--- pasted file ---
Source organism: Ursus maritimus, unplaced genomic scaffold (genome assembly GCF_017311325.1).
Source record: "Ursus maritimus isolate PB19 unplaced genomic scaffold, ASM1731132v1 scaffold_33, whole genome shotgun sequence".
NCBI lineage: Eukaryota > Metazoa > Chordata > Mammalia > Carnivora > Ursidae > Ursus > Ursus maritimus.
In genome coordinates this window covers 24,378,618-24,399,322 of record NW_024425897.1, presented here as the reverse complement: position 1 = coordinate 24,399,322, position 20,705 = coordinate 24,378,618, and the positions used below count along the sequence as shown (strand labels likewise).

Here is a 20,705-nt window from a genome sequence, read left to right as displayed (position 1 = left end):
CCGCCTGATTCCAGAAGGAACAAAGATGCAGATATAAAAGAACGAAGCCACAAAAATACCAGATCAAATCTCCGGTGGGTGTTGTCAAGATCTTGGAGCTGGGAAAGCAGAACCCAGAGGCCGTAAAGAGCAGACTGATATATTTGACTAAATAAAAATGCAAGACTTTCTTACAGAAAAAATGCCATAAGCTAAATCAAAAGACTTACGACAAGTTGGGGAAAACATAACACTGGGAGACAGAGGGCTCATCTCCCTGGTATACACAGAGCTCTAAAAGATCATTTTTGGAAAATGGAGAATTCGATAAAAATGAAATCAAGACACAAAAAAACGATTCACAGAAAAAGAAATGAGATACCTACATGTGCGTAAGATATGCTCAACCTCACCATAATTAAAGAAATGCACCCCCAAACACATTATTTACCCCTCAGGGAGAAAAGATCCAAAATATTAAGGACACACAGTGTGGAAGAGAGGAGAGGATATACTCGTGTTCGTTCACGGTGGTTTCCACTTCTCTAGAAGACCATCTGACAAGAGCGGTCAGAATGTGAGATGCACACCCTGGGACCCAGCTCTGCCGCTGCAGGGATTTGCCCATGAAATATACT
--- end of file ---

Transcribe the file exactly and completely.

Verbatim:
Source organism: Ursus maritimus, unplaced genomic scaffold (genome assembly GCF_017311325.1).
Source record: "Ursus maritimus isolate PB19 unplaced genomic scaffold, ASM1731132v1 scaffold_33, whole genome shotgun sequence".
NCBI lineage: Eukaryota > Metazoa > Chordata > Mammalia > Carnivora > Ursidae > Ursus > Ursus maritimus.
In genome coordinates this window covers 24,378,618-24,399,322 of record NW_024425897.1, presented here as the reverse complement: position 1 = coordinate 24,399,322, position 20,705 = coordinate 24,378,618, and the positions used below count along the sequence as shown (strand labels likewise).

Here is a 20,705-nt window from a genome sequence, read left to right as displayed (position 1 = left end):
CCGCCTGATTCCAGAAGGAACAAAGATGCAGATATAAAAGAACGAAGCCACAAAAATACCAGATCAAATCTCCGGTGGGTGTTGTCAAGATCTTGGAGCTGGGAAAGCAGAACCCAGAGGCCGTAAAGAGCAGACTGATATATTTGACTAAATAAAAATGCAAGACTTTCTTACAGAAAAAATGCCATAAGCTAAATCAAAAGACTTACGACAAGTTGGGGAAAACATAACACTGGGAGACAGAGGGCTCATCTCCCTGGTATACACAGAGCTCTAAAAGATCATTTTTGGAAAATGGAGAATTCGATAAAAATGAAATCAAGACACAAAAAAACGATTCACAGAAAAAGAAATGAGATACCTACATGTGCGTAAGATATGCTCAACCTCACCATAATTAAAGAAATGCACCCCCAAACACATTATTTACCCCTCAGGGAGAAAAGATCCAAAATATTAAGGACACACAGTGTGGAAGAGAGGAGAGGATATACTCGTGTTCGTTCACGGTGGTTTCCACTTCTCTAGAAGACCATCTGACAAGAGCGGTCAGAATGTGAGATGCACACCCTGGGACCCAGCTCTGCCGCTGCAGGGATTTGCCCATGAAATATACT